Article 47 of the Charter, Effective Judicial Protection and the (Procedural) Autonomy of the Member States, by Matteo Bonelli

My contribution to the volume on Article 47 of the EU Charter and Effective Judicial Protection – Volume 1: The Court of Justice’s Perspective, which I have co-edited with Mariolina Eliantionio and Giulia Gentile, analyses the impact of Article 47 of the Charter on a longstanding question: that of the EU-imposed limits to the procedural autonomy of the Member States. In my chapter, I argue that building on a centralisation trend of the EU system of judicial protection, the recent interpretation of Article 47 given by the Court of Justice contributes to further limiting national procedural autonomy. It does so to such an extent that it would be best to speak of limits to national autonomy tout court, rather than concentrating only on procedural autonomy: today, elements of the remedial and institutional autonomy of the Member States are also affected and limited by Article 47. After a brief introduction, I present three lines of the Court of Justice’s case law that, in my view, produce that effect, and then I offer a few concluding reflections on the impact of Article 47 on national autonomy.

The ‘old’ question

The question of the limits to – or even the existence of – national procedural autonomy is certainly not new. It was raised as soon as the Court of Justice delivered its famous Rewe decision, recognizing that, in the absence of EU procedural norms, Member States remain competent to regulate the procedures for the enforcement of EU law, but in doing so they have to comply with the principles of equivalence and effectiveness. Later, the Court added in Johnston that Member States must also ensure that national procedural norms guarantee ‘effective judicial protection’.

Article 47 of the Charter acts in this framework. To be clear from the outset, its impact on the procedural autonomy question has not been revolutionary. Instead, I argue that it has amplified and intensified a centralising trend that was already present in the Court’s case law: a trend, to summarise, of a continuing reduction of the autonomy of the Member States in the procedural field. Furthermore, and this may be a more fundamental step, acting together with Article 19 TEU, Article 47 of the Charter has expanded the reach of EU law beyond questions of procedural and remedial autonomy. EU law now interferes with the institutional autonomy of the Member States, areas of the judicial organisation where equivalence, effectiveness, and even the pre-Lisbon principle of effective judicial protection could not reach, or at the very least had not reached yet. In the next paragraphs – and to a fuller extent in my chapter – I set out these developments.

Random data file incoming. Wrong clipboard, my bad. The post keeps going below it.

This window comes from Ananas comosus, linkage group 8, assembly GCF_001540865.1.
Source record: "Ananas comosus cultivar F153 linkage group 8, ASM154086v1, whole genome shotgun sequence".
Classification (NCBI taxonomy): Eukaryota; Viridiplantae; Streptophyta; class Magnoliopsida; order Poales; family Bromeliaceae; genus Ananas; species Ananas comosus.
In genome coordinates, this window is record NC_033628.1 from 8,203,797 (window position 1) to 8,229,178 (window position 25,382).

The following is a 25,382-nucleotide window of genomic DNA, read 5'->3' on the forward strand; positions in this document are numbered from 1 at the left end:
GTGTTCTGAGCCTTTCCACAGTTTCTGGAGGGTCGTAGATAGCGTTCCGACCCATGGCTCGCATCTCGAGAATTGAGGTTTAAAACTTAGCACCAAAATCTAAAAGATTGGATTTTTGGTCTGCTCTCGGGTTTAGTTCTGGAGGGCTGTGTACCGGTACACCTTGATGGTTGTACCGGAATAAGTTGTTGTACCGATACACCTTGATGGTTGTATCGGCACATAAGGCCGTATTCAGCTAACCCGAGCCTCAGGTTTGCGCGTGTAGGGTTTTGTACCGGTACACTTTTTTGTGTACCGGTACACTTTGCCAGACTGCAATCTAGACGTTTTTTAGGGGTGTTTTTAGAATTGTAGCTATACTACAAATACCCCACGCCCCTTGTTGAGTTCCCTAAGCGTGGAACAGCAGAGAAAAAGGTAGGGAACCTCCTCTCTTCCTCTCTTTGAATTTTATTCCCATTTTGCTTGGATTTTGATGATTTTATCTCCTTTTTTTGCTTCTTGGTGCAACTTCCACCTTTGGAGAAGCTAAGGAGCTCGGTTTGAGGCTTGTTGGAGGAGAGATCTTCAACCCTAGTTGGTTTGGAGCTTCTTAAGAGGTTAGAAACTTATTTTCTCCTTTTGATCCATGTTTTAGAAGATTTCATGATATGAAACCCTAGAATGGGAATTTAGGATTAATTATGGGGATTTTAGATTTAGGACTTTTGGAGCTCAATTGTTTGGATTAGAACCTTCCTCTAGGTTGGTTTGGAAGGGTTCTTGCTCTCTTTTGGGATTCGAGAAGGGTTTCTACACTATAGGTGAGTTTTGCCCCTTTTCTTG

Procedural autonomy

The first line of cases I have explored are cases in which Article 47 is invoked in conjunction with other EU procedural norms to indirectly determine the validity of provisions of national law or judicial practices transposing or implementing the relevant piece of EU legislation. The Court of Justice read the EU procedural norms ‘in the light of’ or ‘in conjunction with’ Article 47, and this link between secondary and primary norms produces significant consequences. Article 47, depending on the case in question, may guide the interpretation of EU procedural norms, clarify or strengthen them, but may also have a key ‘gap-filling’ function, and broadly contributes to ensuring the EU minimum standard of effective judicial protection within the scope of EU law. We see examples of this line of cases in particular in the field of EU migration and asylum law: the Torubarov and FMS case are some of the most interesting examples of this evolution of case law.

In this scenario, procedural autonomy is thus reduced first and obviously, as a result of the adoption of procedural legislation. But then, when the Court of Justice reads secondary law in the light of Article 47, the margin of discretion of the Member States that is left by EU harmonisation may be further diminished, and thus this constitutionally oriented interpretation of EU secondary procedural law can be seen as a form of reduction of procedural autonomy of the Member States. Here, Article 47 reaches beyond the traditional principles of equivalence and effectiveness, which operate almost exclusively in the absence of EU procedural norms, while the Charter right does not lose relevance even after the adoption of EU procedural law.

Remedial autonomy

The second line of cases I have explored are instances in which Article 47 leads to creating new judicial remedies and/or empowering national courts to declare their competence to adjudicate on questions of EU law, even where national law does not grant them that power or otherwise limits their jurisdiction. Rather than procedural autonomy, I suggested referring to these instances as limits to the ‘remedial autonomy’ of the Member States.

The fact that Article 47, as an expression of the principle of effective judicial protection, may lead to the creation of new judicial remedies is not an entirely new story. After all, while the Court of Justice has often repeated that EU law does not require the creation of new procedures for the enforcement of Union rights, its case law has produced precisely that consequence numerous times, witness for example Unibet. In any event, the decisions of the Court in Berlioz and État luxembourgeois v B have evidently confirmed that in some situations Article 47 may indeed require the creation of new judicial remedies.